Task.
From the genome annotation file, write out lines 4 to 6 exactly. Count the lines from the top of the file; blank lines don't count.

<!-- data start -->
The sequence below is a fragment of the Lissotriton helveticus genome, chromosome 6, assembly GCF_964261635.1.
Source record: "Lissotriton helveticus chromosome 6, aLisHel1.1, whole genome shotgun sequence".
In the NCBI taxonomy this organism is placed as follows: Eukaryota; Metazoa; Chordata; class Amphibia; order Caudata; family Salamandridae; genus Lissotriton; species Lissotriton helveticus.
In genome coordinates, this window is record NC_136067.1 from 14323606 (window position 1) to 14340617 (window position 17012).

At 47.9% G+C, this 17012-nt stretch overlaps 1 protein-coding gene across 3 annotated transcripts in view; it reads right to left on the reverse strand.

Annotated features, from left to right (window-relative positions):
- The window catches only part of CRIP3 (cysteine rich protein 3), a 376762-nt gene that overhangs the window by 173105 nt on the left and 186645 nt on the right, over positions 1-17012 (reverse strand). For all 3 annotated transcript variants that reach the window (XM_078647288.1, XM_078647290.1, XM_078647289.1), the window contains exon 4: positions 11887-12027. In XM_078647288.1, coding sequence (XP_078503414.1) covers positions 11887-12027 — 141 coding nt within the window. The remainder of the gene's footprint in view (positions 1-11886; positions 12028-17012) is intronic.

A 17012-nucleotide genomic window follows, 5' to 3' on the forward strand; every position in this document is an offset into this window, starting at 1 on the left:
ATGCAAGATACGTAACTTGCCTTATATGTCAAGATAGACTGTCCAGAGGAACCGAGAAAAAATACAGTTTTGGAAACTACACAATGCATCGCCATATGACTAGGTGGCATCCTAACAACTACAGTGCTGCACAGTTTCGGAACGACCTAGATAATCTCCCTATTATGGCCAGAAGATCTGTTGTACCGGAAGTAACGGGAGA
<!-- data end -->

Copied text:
In genome coordinates, this window is record NC_136067.1 from 14323606 (window position 1) to 14340617 (window position 17012).

At 47.9% G+C, this 17012-nt stretch overlaps 1 protein-coding gene across 3 annotated transcripts in view; it reads right to left on the reverse strand.

Annotated features, from left to right (window-relative positions):